What Is an Income-Based Repayment Plan for Student Loans?
A Guide to Income-Based Repayment (IBR)
Student loan repayment can be difficult, especially if your income doesn’t quite meet the expectations you had when you picked your major. Thankfully for federal student loan holders, there are several income-driven repayment plan options.
One plan, income-based repayment (IBR), can benefit those who have a high debt amount relative to their income, and who need to limit their monthly payments to a portion of their discretionary income. Let’s take a look at the basics of this plan, and review who might qualify for the program.
What Is the Income-Based Repayment Plan?
With income-based repayment, you pay either 10% or 15% of your discretionary income. The idea is to make your student loans more affordable relative to your pay. Each year, your monthly payment is recalculated, based on your income and family size.
At the end of either 20 or 25 years, depending on when you first received your loans, you can have any outstanding balance forgiven. If you were considered a new borrower on or after July 1, 2014, you can receive forgiveness after 20 years. Otherwise, your forgiveness comes after 25 years.
The amount of your outstanding loan that’s eventually forgiven might be considered taxable income.
How the Income-Based Plan Works
When calculating your monthly payment under IBR, your family size and annual income will be considered. Then, your payment will be 10% of your discretionary income (if you are a new borrower on or after July 1, 2014), or 15% of your discretionary income. Your payment will never be more than what you’d pay under the 10-year standard plan.
Each year, though, you have to resubmit information about your income and family size to renew your income-driven repayment plan. This is required even if there hasn’t been any change from the previous year.
With IBR, if your income increases or decreases, your payment amount is recalculated.
If your income rises to the point where you’re now paying the standard 10-year repayment amount, based on 10% or 15% of your discretionary income, you no longer make payments strictly related to your income. However, you can remain on the plan, being required to pay no more than the original 10-year payment amount. You have the option to re-certify each year, so that if your income drops and the payments are no longer manageable, you can have your amount adjusted, again basing it on your income.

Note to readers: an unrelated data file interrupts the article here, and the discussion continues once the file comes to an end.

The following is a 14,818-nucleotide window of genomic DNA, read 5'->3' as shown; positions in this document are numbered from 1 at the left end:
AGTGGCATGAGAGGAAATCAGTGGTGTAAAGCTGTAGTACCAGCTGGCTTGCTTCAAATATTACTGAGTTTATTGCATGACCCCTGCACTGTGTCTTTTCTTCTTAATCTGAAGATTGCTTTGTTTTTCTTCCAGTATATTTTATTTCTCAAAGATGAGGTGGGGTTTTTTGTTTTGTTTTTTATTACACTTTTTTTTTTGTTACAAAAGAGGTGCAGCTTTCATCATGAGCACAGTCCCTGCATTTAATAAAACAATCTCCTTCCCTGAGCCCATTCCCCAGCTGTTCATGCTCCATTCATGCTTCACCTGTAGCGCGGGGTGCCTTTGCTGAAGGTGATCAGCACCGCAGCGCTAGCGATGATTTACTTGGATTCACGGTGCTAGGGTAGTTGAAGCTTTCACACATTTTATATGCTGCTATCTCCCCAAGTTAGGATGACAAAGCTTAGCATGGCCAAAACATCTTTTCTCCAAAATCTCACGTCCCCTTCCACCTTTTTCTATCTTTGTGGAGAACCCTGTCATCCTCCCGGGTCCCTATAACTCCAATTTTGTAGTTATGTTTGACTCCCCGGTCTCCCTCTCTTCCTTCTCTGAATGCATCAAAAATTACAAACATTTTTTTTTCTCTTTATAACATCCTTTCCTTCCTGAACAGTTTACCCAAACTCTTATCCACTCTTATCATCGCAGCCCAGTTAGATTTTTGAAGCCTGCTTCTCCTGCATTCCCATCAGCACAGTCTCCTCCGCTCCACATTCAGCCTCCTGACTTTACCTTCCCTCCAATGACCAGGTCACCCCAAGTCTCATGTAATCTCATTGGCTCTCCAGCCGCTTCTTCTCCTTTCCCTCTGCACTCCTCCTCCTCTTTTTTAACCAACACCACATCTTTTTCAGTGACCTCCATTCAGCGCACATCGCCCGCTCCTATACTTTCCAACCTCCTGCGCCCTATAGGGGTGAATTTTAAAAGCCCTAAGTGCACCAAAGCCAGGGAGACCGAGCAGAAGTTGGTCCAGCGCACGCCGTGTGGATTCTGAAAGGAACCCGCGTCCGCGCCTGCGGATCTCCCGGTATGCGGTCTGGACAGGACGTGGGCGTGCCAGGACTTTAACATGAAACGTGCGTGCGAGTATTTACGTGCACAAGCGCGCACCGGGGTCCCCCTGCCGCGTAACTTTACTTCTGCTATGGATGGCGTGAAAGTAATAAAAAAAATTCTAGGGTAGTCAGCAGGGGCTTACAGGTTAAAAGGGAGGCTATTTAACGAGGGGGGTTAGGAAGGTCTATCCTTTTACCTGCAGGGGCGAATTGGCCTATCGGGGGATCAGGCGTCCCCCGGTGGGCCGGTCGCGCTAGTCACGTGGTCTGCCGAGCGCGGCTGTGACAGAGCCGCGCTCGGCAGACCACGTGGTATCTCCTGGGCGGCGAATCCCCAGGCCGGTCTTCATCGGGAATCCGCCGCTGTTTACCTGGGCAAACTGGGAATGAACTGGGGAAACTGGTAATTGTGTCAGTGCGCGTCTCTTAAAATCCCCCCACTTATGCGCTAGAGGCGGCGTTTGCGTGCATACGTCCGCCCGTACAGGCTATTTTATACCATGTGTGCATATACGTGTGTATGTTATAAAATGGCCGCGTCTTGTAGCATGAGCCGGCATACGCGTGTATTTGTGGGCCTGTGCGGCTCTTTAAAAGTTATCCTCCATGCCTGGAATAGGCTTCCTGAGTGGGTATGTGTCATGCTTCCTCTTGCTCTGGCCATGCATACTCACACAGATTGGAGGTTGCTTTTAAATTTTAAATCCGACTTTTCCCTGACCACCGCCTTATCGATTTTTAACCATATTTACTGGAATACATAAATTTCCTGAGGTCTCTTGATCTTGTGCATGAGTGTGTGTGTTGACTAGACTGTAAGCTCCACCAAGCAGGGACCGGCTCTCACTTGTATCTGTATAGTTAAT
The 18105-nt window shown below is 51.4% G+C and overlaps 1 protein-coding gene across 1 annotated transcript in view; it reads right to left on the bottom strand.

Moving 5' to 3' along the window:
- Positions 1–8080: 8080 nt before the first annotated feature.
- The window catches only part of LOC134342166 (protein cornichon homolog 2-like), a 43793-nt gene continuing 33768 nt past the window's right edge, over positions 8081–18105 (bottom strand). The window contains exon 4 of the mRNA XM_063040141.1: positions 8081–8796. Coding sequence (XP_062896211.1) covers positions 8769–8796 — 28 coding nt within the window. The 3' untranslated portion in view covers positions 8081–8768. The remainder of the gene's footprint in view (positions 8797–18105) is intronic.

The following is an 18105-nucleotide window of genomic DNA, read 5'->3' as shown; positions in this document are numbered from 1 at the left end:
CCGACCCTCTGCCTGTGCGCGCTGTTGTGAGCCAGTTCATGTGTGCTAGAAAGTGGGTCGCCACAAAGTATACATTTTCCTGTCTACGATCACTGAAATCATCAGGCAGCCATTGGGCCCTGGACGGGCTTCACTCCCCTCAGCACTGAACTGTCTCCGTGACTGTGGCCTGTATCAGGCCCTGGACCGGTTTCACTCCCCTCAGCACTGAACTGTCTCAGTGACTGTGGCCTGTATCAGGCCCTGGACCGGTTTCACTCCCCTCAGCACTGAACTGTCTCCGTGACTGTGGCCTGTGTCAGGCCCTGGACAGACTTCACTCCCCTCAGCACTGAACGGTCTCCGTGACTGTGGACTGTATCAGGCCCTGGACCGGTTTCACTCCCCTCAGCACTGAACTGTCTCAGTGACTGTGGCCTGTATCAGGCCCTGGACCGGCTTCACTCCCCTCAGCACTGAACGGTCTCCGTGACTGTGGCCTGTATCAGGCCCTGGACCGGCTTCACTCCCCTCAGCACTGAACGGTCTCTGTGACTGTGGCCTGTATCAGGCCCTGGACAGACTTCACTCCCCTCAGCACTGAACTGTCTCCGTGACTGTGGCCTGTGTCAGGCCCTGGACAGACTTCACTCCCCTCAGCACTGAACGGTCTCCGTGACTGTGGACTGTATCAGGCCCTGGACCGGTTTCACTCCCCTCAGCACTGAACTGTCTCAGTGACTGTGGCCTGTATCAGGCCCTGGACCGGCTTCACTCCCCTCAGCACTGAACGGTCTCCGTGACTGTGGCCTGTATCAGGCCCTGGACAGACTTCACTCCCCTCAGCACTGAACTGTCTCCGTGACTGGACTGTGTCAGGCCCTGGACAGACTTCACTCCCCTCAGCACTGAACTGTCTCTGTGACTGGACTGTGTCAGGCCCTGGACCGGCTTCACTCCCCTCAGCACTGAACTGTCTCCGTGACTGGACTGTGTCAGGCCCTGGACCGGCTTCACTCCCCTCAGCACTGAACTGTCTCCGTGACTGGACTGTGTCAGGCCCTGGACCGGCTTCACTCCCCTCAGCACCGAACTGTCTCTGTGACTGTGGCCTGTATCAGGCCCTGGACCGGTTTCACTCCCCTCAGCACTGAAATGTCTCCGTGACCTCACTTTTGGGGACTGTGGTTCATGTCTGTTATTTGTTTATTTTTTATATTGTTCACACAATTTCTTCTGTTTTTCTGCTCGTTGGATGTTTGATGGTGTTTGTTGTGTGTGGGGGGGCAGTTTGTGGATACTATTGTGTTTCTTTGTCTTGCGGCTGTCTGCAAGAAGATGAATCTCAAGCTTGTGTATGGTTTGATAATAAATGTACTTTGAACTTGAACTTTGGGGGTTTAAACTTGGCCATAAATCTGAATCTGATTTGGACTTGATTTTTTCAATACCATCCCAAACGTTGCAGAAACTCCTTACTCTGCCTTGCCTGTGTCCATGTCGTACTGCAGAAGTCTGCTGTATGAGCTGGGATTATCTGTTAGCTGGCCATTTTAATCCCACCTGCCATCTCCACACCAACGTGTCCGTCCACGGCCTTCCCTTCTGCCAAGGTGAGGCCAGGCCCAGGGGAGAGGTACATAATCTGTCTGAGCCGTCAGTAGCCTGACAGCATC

Who Can Qualify for IBR?
In order to qualify for IBR, you need to show that you have a low income relative to your federal student loan debt. You can use the Loan Simulator provided by the U.S. Department of Education to see what you qualify for and to estimate your monthly payment under the IBR plan.
As long as 10% or 15% of your discretionary income is less than the 10-year standard repayment amount figured for you, you can qualify. However, you must have federal loans. The types of federal loans that qualify for IBR include:
- Direct Unsubsidized and Subsidized loans
- Federal Stafford Loans (Subsidized and Unsubsidized)
- PLUS loans made to students
- Direct or Federal Family Education Loan (FFEL) Consolidation loans made to students
Parent PLUS loans aren’t eligible for income-based repayment.
Pros and Cons of the Income-Based Repayment Plan
Monthly payment is more manageable
Eligible for forgiveness if your balance isn’t paid at the end of a set period of time
Can still apply for Public Service Loan Forgiveness (PSLF), if eligible for that program
Likely to pay more over time than you would on the 10-year standard plan
Forgiveness amounts not tied to PSLF might be taxable as income
Parent PLUS loans not eligible
Other Income-Driven Repayment Options
There are other federal student loan repayment options available in addition to the IBR plan. These income-driven repayment plans include income-contingent and Pay As You Earn (and Revised Pay As You Earn) plans.
Before choosing one of these plans, it’s a good idea to consider your own situation and needs. An income-driven plan can help ease your monthly cash flow, even though you could end up paying more in interest over time.
Further, if you plan on qualifying for PSLF, an income-driven plan can be a good idea because if you stick with the standard 10-year repayment, you’ll likely have your loans paid off before you can have them forgiven.